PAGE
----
Paul Batura: College football's fate during coronavirus pandemic — here is why it is more than just a game

At its best, college football is a celebration of so much of what is right with America

After months of speculation and debate, college football is now confronted with the practicalities of the calendar – will they or won’t they be playing this fall? 

To the strong objection of some of the game’s most prominent coaches, rumors began circulating on Monday that the Big Ten and Pac-12 conferences will be postponing their seasons until the spring. 

Michigan coach Jim Harbaugh released a statement pleading with officials to base their decision on facts – not feelings, citing statistics on how the school and its administration have managed and contained the virus. 


"We have developed a great prototype for how we can make this work and provide the opportunity for players to play. If you are transparent and follow the rules, this is how it can be done.” 

President Trump jumped into the fray, tweeting a succinct three-word statement: “Play College Football!”    

Earlier in the day, the nation’s chief executive tweeted, "The student-athletes have been working too hard for their season to be cancelled. #WeWantToPlay." 

College football is a time-honored tradition, of course, replete with pomp and pageantry dating back to the mid-19th century, but it’s also a big business today.  

Economists project that a full season cancellation would have a devastating and far-reaching $4 billion impact not just on the universities themselves but also on the countless entities who rely on the gridiron engine to make their living. 

The cancellation of both college and professional sports this past spring demonstrated that Americans can survive without a regular regimen of games – but that’s not saying much. 

We can survive without a lot of things – but we thrive when we’re fully engaged and enjoying the thrills and joys all around us – including college football. 

As a Catholic kid growing up on Long Island, I remember watching Notre Dame football each Saturday with my father. He wasn’t an alum of the school, but the Fighting Irish were his team because they were God’s team, or at least he always said they were, with a wink and a smile. 

The way the sun shone off their gold helmets convinced me my dad was right, and so a lifelong love affair with the team and the school was born.

In my early 20s, a group of like-minded friends and I took a pilgrimage of sorts to South Bend, Indiana, to watch Notre Dame take on Navy. We took it all in on that crisp, sunny Autumn day – the player walk, the famous band playing trumpets under the Golden Dome and the endless tailgate parties around the stadium.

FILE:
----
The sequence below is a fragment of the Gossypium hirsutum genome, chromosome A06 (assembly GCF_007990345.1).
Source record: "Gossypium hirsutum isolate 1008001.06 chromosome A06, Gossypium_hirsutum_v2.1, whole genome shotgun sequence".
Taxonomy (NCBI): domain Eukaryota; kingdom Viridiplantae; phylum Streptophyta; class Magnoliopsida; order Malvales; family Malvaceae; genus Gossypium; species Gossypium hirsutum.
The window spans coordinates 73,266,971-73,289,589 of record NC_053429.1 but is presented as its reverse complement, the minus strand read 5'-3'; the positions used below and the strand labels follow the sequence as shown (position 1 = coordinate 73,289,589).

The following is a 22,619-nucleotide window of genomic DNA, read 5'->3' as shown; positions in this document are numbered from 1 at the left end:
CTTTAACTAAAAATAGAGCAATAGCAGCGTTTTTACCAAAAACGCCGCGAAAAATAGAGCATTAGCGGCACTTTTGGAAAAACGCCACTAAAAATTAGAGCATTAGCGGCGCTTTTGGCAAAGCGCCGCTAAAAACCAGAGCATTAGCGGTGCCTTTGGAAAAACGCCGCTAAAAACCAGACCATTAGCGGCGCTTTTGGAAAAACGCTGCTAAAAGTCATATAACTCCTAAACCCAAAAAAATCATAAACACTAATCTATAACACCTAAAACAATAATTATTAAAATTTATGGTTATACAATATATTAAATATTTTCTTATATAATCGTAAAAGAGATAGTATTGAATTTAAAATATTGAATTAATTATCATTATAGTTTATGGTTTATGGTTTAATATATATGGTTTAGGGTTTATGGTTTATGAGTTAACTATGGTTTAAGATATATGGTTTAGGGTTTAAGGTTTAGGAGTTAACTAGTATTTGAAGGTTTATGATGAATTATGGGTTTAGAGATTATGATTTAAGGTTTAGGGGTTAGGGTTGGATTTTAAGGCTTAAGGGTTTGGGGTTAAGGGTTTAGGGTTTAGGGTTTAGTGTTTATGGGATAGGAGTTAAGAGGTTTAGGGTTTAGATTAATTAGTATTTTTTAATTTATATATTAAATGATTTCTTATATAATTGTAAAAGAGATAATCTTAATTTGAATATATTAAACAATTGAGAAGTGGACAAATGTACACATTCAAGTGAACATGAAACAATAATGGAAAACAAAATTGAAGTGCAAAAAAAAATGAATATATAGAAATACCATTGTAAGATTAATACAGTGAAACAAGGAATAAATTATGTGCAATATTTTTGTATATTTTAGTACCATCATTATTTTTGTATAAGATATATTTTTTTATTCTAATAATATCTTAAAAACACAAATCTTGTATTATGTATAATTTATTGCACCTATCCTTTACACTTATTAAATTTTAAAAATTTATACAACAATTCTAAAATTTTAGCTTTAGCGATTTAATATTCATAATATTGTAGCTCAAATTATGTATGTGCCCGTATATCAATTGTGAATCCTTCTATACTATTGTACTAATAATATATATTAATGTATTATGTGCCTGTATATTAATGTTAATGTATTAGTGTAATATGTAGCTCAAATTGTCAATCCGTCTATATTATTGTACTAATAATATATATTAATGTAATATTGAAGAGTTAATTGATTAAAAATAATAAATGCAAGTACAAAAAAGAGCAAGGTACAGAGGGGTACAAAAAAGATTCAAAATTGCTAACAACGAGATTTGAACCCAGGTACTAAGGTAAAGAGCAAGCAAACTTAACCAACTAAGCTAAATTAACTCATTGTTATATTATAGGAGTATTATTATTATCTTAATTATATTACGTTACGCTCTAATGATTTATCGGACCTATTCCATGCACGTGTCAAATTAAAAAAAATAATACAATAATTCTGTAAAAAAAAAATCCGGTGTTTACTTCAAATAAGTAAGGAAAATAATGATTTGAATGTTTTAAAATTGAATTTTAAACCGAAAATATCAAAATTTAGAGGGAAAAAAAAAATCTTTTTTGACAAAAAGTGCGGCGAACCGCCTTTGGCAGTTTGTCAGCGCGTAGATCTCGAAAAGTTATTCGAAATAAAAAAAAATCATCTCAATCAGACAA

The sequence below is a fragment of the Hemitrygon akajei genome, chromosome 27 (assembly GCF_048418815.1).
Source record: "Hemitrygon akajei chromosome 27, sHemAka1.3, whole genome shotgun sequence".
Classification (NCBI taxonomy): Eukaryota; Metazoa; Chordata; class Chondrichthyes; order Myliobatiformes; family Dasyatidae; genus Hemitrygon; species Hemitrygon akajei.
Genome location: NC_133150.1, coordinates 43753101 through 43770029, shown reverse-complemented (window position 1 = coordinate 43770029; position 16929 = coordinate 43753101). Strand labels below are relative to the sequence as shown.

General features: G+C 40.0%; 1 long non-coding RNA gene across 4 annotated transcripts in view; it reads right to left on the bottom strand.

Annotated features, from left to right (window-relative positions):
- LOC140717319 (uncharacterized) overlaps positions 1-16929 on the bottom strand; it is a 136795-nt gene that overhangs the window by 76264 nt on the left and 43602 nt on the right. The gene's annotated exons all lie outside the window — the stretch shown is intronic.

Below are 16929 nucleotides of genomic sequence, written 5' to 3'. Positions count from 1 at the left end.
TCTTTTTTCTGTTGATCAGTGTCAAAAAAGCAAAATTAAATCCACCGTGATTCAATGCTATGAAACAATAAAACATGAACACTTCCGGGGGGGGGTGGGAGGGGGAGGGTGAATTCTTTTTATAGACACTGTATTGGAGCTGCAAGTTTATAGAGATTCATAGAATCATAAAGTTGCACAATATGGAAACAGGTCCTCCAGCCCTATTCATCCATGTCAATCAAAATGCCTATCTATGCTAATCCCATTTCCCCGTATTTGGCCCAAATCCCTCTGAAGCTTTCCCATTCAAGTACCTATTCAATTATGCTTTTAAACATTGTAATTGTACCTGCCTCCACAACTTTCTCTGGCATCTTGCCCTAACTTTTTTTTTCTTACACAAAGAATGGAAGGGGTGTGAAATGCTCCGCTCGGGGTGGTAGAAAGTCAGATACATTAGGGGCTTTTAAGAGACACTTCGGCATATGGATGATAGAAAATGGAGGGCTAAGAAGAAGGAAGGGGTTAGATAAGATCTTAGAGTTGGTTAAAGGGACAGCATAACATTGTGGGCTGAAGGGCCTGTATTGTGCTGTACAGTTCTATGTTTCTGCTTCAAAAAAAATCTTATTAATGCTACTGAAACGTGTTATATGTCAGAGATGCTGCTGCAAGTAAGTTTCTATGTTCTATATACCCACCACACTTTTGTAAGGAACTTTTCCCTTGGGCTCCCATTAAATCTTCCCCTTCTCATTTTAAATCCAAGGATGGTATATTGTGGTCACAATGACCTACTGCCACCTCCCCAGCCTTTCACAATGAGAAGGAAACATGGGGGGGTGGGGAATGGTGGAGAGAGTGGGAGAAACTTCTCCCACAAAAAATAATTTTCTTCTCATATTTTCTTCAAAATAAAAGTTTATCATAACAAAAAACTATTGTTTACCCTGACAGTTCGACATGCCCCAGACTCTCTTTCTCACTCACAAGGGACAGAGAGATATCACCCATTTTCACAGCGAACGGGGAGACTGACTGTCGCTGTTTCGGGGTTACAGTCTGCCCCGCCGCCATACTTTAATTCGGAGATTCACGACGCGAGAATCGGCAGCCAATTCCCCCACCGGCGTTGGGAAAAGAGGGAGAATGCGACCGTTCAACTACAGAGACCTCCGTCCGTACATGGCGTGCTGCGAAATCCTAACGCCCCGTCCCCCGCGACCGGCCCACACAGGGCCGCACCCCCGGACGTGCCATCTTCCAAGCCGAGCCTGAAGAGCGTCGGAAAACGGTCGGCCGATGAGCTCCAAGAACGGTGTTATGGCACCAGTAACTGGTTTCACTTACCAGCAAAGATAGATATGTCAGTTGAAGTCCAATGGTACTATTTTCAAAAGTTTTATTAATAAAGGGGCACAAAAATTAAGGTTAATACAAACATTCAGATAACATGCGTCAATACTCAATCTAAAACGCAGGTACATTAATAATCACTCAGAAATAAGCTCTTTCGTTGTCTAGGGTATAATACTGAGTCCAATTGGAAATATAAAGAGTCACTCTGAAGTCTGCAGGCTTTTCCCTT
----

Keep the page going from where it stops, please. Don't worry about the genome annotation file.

Just prior to the opening kickoff, it’s tradition for a representative of the school to march out with the American flag and then pause as the school’s award-winning band plays the National Anthem. 

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I remember getting goose bumps as the song began and turning toward my friend, Gary, who stood to my left with his hand over his heart. He was a hardened pressman at Newsday, where we both worked at the time, but long tears were streaming down his face. 

“This is the most beautiful sight these eyes have ever seen,” he said, quoting a line from Rudy, a wonderful movie about the real-life Rudy Ruettiger, an undersized kid whose dream to play football for the famed school came true.  

College football was almost outlawed a century ago because play was so violent. In 1904, 18 young men were killed in competition and 159 players were seriously wounded.  

Critics of the game back then had a point – play was dangerous and out of control. But instead of banning the sport, President Theodore Roosevelt, a big fan of pigskin competition, summoned representatives from the major college football powerhouses – Harvard, Yale and Princeton – to the White House to find a solution to the problem.   


It took several seasons and meetings, but rules of play were finally adjusted and the great game of football grew more civilized. 

Might there be a similar path forward in the age of a global pandemic? For every problem there is always a solution. 

“In life, as in a football game," President Roosevelt once wrote, “the principle to follow is: Hit the line hard; don’t foul and don’t shirk, but hit the line hard!”  


Curmudgeons and snobby sophisticates often scoff at sports as wasted, mindless time, but they’re wrong. 

At its best, college football is a celebration of so much of what is right with America – its competitors are tough, tenacious, courageous and resilient. When they get hit, they get back up – bruises and all.